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The number of first-year students in both Bachelor's and Master's programmes at the UvA has increased again this academic year. The intake for Bachelor’s programmes is 8% higher than last year; for Master’s it is 2% higher. The total number of students at the UvA will increase by 6%, from 39,051 to 41,206. The increase is in line with a trend that has been apparent for years now, partly as a result of increasing globalisation in higher education and research.

Figure 1
Figure 1. FI: First year institution (students enrolled at the UvA for the first time, excludes switchers and transition students) FPI: First year programme institution (students who enrolled for a specific programme for the first time, includes students who first did a Bachelor's degree at UvA)

These are provisional figures as of 17 October 2021. The definitive figures will be known in February 2022.

‘At the UvA we have been seeing very strong growth in the number of students, especially international students, for many years now. This year we crossed the 40,000 mark,' says president of the Executive Board Geert ten Dam. ‘At the UvA, we have high-quality education, a curriculum with offerings in both Dutch and English, relatively low tuition fees for students from the EU, and the city of Amsterdam itself is a magnet for many. The fact that so many students choose our university is a great compliment, but the pace at which student numbers at the UvA – and also at other Dutch universities – are increasing, is no longer manageable. Quite apart from the lack of space on the campuses and huge shortage of student accommodation, the workload for employees has become unacceptably high. We cannot and do not want to grow anymore. Instruments must finally be put in place to allow us to better control the intake, and structural investments must finally be made in higher education.'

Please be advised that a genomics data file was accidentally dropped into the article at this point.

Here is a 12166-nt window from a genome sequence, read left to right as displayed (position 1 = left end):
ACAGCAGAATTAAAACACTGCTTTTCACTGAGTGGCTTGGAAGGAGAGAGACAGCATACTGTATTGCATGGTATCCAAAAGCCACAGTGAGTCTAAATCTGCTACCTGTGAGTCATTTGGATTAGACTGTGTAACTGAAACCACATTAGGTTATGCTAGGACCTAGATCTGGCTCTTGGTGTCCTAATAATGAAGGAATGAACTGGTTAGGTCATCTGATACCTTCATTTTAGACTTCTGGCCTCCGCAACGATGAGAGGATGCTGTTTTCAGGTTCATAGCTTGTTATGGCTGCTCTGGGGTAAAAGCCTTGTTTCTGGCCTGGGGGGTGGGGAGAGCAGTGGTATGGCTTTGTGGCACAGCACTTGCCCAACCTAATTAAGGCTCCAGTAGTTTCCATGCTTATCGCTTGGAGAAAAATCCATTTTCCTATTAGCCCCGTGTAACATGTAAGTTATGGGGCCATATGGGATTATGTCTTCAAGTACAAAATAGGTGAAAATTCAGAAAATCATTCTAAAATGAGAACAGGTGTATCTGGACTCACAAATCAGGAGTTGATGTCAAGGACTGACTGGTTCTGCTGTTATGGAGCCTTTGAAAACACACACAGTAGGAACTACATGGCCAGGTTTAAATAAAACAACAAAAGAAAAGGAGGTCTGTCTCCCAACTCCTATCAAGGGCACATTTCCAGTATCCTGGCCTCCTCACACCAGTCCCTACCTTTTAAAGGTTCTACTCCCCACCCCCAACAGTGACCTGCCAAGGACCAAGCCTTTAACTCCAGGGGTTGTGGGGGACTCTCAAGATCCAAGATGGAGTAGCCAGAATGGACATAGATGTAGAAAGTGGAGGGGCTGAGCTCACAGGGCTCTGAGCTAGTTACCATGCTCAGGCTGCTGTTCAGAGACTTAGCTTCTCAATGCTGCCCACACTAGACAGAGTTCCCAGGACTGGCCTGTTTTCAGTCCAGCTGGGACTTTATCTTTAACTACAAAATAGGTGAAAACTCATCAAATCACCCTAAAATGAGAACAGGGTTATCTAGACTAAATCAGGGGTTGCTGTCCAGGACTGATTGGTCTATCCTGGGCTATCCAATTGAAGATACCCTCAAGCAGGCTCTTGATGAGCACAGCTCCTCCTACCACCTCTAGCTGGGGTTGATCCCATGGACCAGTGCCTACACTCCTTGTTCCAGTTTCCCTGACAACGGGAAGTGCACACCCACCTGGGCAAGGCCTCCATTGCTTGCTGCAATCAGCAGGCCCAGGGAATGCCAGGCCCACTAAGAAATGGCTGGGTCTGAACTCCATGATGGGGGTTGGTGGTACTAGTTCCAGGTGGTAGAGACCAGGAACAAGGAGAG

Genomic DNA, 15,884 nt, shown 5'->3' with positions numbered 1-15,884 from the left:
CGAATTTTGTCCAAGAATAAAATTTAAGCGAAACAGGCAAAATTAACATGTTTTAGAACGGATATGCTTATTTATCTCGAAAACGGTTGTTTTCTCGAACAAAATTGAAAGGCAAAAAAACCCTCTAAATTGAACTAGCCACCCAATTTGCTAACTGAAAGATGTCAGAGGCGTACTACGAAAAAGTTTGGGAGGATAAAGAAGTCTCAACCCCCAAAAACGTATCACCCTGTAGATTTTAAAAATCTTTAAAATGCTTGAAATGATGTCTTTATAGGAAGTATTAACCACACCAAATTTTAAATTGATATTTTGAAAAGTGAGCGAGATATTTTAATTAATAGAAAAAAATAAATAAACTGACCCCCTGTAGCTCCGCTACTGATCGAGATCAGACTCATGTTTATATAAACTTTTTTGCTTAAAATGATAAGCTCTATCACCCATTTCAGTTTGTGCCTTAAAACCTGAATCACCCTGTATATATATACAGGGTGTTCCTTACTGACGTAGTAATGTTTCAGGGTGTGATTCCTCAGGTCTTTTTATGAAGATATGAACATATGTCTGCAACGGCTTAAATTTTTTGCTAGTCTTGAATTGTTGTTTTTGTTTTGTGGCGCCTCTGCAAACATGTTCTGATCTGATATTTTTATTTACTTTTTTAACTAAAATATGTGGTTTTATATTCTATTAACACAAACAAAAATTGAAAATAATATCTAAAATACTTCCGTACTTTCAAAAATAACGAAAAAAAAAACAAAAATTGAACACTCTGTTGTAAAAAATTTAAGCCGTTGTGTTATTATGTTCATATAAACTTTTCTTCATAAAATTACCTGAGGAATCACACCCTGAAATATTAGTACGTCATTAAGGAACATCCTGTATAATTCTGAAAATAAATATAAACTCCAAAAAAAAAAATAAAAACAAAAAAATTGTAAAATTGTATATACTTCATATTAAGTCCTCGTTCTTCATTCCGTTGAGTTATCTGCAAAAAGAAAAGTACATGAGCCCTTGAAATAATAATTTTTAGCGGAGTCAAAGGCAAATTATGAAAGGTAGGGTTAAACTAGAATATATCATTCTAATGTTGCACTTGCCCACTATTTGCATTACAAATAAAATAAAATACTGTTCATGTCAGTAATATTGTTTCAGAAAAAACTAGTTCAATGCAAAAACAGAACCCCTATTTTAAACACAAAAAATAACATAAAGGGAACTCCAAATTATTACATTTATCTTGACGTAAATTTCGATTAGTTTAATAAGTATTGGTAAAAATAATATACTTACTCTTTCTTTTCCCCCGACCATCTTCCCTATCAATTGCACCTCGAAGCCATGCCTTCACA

Copyright: UvA
The fact that so many students choose our university is a great compliment, but the pace at which student numbers at the UvA – and also at other Dutch universities – are increasing, is no longer manageable. Geert ten Dam, president of the Executive Board
Figure 2
Figure 2

Bachelor’s intake

The number of first-year students in Bachelor's degree programmes increased from 7,540 to 8,126, a difference of +8%. As can be seen in figure 2, the increase is greatest at the Faculty of Economics and Business (FEB), the Faculty of Humanities (FGw), and the Faculty of Social and Behavioural Sciences (FMG). At the Faculty of Law (FdR) and the Faculty of Science (FNWI) the number of first-year students has gone down very slightly.

Of the new Bachelor's students, 4,886 come from the Netherlands and 3,240 from abroad. Last year those numbers were 5,113 and 2,427, respectively. The number of new international Bachelor's students will therefore increase by 33%; the number of new Dutch bachelor students falls by -4%. The majority of international students come from the European Union: 2,251. The increase in the number of students from Poland (from 107 to 202; +89%), Romania (from 94 to 166; +77%), and Italy (from 158 to 223; +41%) is striking. From outside the EU, the number of first-year students from China is increasing sharply (from 110 to 206; +87%). The Bachelor's intake from the US and Canada decreased last year but is now increasing again (from 58 to 97; +67%).

Figure 3
Figure 3

New Master’s students

The Master’s intake has increased: there are 6,845 new masters students this year compared to 6,716 in 2021. This number includes the transfer of students who have not yet fully completed their Bachelor’s. Due to the corona pandemic, the so-called 'hard cut' (meaning that students may only start their Master's after completing their Bachelor's) was abandoned in the past academic year, just as it was in the year before. The number of 'soft cutters’ (students who have started their Master's programme having not yet fully completed their Bachelor's degree) is approximately the same this year as last year: about 8% (527 students) of the total intake for the Master's degree programmes. The largest increase in the number of Master's students can be seen at the Faculty of Humanities FGw), followed by the Faculty of Law (FdR), the Faculty of Science (FNWI) and the Faculty of Social and Behavioural Sciences (FMG), respectively (see figure 3). The number of new Master's students at the (Faculty of Economics and Business) FEB fell this year.

The international intake in the Master's programmes - excluding transfers from the Bachelor’s programmes - increased by 16%: from 1,466 (last year) to 1,695 (this year). Most new Master's students come from the EU: 1,012. The largest increase in absolute terms can be seen in the number of new Master's students from China: from 198 to 272 (+37%). The increase in the number of students from the US is also striking: from 71 to 114 (+61%).